Stories from 19 July 2006
OneManBandWidth discusses the good and the bad side of the news concerning the banning of trade and commercial use of corpses in China.
Joel Martinsen has a post in Danwei on the controversy over Chinese textbook revisions. He puts together various articles and discussions on the recent change of historical perspective.
Wonwon from Chinatimes puts up a review on the development of rock band music in mainland China in the past twenty years (zh).
The Hong Kong government plans to introduce consumption tax in Hong Kong. Ben Ng goes through the Japan experience in consumption tax and raises his voice against this tax item, calling it “candy poison”.
Sparklette compares tau huay, a local beancurd dessert, from two rival stalls located next to each other. The stalls are run by feuding brothers.
Este artículo también está disponible en español en el sitio Blogs de Bolivia Commemorations and anniversaries were on the minds of a handful of Bolivian blogger this week. Twenty-six years ago on July 17th, politician and writer Marcelo Quiroga Santa Cruz (ES) was kidnapped and murdered by the dictatorship government...
Guyanese blog Demeraralighthouse racks its brains to figure out the identity of the Kaieteur News columnist “Peeping Tom“.
Titlayo sees a Barbados government minister's call for blogs to have a “framework of accountability”, as a sign that blogs are beginning to be taken seriously by “people in high places”.
The blogger at itsthefinalword links to a post that compares China's growth with that of Vietnam's.
Ivan About Town is concerned about the state of ancestral homes in Philippines. Antique dealers are tearing down these houses to sell woodwork and other contents of these homes.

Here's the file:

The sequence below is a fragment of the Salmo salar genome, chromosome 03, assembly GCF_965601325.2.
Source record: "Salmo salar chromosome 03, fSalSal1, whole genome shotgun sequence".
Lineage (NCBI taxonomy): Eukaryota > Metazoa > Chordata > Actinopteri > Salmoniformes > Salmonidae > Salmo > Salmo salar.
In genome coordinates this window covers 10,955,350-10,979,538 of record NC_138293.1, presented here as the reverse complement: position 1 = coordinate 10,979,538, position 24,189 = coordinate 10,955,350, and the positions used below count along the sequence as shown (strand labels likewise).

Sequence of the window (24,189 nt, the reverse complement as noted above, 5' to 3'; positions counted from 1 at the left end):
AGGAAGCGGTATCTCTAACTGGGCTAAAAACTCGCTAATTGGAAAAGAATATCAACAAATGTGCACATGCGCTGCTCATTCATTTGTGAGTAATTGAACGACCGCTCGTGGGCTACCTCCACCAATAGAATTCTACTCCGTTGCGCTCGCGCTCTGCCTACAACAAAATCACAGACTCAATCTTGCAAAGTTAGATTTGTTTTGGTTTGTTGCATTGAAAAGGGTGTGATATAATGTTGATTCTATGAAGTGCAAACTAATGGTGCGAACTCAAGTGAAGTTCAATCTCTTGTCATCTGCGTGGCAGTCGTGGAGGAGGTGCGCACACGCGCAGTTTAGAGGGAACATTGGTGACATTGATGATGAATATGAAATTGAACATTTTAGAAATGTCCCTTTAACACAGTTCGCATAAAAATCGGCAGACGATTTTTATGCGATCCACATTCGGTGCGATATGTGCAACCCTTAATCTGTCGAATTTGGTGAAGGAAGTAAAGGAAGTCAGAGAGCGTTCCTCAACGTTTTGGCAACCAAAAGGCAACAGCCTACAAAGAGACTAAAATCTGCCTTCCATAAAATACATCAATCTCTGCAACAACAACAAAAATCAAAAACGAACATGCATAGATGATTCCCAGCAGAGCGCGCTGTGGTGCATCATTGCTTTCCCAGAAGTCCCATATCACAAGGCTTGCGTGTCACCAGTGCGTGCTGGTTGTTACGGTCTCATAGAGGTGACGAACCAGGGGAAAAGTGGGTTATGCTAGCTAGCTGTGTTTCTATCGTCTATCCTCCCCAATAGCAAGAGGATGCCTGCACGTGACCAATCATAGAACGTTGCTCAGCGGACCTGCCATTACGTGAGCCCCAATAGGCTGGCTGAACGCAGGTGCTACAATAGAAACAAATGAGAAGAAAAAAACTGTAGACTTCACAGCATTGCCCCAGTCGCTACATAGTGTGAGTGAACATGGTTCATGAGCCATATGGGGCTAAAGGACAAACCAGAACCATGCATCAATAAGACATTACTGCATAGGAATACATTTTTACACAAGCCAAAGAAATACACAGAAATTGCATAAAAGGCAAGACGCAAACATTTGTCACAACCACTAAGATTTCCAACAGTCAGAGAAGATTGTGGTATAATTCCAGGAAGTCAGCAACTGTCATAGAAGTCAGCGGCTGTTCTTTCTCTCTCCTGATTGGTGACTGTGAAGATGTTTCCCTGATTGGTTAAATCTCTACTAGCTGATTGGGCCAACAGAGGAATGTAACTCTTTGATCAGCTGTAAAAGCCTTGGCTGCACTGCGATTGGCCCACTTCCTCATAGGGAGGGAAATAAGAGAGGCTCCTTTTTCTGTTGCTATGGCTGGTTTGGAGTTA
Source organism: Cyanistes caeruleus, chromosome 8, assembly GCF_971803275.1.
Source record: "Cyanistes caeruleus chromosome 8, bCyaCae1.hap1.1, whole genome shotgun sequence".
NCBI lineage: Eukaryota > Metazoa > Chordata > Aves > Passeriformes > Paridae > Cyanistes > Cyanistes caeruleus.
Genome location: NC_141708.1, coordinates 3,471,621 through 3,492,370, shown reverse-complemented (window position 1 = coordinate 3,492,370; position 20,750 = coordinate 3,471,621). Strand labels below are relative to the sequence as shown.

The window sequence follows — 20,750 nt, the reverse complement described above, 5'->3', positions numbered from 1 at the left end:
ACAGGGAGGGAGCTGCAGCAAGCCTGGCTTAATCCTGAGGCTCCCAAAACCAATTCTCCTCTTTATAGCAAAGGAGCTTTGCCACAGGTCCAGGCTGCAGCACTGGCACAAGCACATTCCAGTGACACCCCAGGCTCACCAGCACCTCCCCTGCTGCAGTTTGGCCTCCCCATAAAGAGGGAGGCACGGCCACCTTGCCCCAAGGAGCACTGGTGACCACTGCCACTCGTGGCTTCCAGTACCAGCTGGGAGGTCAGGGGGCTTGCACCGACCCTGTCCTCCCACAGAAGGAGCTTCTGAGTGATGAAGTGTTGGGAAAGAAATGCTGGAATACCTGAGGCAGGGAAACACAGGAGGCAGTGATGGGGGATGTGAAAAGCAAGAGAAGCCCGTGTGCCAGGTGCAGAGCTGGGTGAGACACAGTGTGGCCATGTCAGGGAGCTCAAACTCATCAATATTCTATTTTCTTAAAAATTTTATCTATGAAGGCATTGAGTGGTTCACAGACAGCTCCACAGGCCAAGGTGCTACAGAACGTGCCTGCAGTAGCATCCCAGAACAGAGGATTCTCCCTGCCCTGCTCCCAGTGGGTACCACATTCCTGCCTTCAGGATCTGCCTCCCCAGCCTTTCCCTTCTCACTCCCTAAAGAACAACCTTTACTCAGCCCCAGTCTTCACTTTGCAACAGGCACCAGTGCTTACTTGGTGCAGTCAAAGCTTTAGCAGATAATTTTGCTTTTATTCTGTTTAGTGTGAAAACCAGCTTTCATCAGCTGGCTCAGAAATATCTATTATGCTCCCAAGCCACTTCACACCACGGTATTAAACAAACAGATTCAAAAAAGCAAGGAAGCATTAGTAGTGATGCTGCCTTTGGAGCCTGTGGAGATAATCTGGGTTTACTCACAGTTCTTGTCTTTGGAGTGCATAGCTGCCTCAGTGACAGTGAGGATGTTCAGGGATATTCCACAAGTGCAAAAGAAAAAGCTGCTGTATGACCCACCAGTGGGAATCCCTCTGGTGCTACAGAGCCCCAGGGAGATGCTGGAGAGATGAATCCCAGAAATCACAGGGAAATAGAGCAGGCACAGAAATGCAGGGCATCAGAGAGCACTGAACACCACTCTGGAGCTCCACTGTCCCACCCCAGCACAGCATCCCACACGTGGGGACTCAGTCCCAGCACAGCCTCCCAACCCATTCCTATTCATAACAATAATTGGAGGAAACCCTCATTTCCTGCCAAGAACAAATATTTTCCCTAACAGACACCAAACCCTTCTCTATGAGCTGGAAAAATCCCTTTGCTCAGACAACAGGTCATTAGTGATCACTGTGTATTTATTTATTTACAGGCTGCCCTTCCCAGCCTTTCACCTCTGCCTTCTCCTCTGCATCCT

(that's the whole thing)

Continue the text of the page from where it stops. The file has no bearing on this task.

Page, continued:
Registan.net discusses the voluntary return of Uzbek refugees who had fled the country after last year's violence in Andijon.
Irene asks who is responsible for the negligence that led to the infection of six infants with HIV in a hospital in southern Kazakhstan.
Nessuna reports on the appearance of racist fliers appearing in Yerevan urging people to “clean their city.” Onnik Krikorian adds that this is ironic considering the number of South Caucasus natives who have died at the hands of white supremacists in Russia.
Onnik Krikorian posts photos and and an interview with the program manager of the Our Duty to Live project in Vanadzor, Armenia. The project offers educational and social services to needy children in an area still recovering from the devastating 1988 earthquake.
While the world's media eye is focused on Lebanon, other potential conflicts are arising in the Middle East; but they are arising using Lebanon as the primary example for conflict justification. The Counterrorism Blog says it best: Turkey is currently making a lot of noise about launching a cross-border incursion...
Bahas on the upcoming budget for Nepal. “It is easy to assume that the concerned officials of the government are aware of the emerging situation but, if they are not, it may create undesirable tension in the country.”
Nessuna asks why men in Armenia consider it acceptable for women to chainsmoke in cafes, but lose all respect for women if they smoke on the street.
Metroblogging Lahore attempts to explain to an outsider the marvels of the city.
Jesse of Bored in Brno discusses the difference in the Czech usage of the words ‘far’ and ‘distant.’
Adrian J. Erlinger of Leopolis writes on “microscopic, telescopic views” of the current political situation in Ukraine: “By the looks of mini-Maidan, the most progressive of the Ukrainian electorate have come down with a case of electoral fatigue.”
Sean's Russia Blog writes about two trends in the Russian youth political activism.